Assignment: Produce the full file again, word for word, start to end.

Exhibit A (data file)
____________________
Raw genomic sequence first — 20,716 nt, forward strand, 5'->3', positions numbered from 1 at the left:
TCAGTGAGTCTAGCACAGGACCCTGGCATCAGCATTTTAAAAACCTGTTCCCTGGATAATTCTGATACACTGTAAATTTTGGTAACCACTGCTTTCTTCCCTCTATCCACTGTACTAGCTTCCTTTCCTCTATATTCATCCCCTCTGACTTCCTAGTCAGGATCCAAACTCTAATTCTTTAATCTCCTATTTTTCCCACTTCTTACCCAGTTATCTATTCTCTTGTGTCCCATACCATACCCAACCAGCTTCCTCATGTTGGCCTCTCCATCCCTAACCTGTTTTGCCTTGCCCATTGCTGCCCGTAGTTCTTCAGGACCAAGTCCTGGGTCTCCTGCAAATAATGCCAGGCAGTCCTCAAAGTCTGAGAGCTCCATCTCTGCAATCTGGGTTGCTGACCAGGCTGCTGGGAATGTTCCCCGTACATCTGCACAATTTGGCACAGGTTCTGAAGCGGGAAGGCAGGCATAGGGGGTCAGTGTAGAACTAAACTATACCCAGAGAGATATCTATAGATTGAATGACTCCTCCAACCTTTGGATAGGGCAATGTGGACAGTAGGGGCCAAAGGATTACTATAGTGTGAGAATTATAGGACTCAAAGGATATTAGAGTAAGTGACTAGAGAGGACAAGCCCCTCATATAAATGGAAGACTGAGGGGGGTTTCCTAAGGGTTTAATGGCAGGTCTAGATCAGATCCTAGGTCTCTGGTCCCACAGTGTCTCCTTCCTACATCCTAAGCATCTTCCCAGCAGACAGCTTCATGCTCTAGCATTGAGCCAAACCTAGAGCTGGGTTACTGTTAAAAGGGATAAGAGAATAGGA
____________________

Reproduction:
Raw genomic sequence first — 20,716 nt, forward strand, 5'->3', positions numbered from 1 at the left:
TCAGTGAGTCTAGCACAGGACCCTGGCATCAGCATTTTAAAAACCTGTTCCCTGGATAATTCTGATACACTGTAAATTTTGGTAACCACTGCTTTCTTCCCTCTATCCACTGTACTAGCTTCCTTTCCTCTATATTCATCCCCTCTGACTTCCTAGTCAGGATCCAAACTCTAATTCTTTAATCTCCTATTTTTCCCACTTCTTACCCAGTTATCTATTCTCTTGTGTCCCATACCATACCCAACCAGCTTCCTCATGTTGGCCTCTCCATCCCTAACCTGTTTTGCCTTGCCCATTGCTGCCCGTAGTTCTTCAGGACCAAGTCCTGGGTCTCCTGCAAATAATGCCAGGCAGTCCTCAAAGTCTGAGAGCTCCATCTCTGCAATCTGGGTTGCTGACCAGGCTGCTGGGAATGTTCCCCGTACATCTGCACAATTTGGCACAGGTTCTGAAGCGGGAAGGCAGGCATAGGGGGTCAGTGTAGAACTAAACTATACCCAGAGAGATATCTATAGATTGAATGACTCCTCCAACCTTTGGATAGGGCAATGTGGACAGTAGGGGCCAAAGGATTACTATAGTGTGAGAATTATAGGACTCAAAGGATATTAGAGTAAGTGACTAGAGAGGACAAGCCCCTCATATAAATGGAAGACTGAGGGGGGTTTCCTAAGGGTTTAATGGCAGGTCTAGATCAGATCCTAGGTCTCTGGTCCCACAGTGTCTCCTTCCTACATCCTAAGCATCTTCCCAGCAGACAGCTTCATGCTCTAGCATTGAGCCAAACCTAGAGCTGGGTTACTGTTAAAAGGGATAAGAGAATAGGA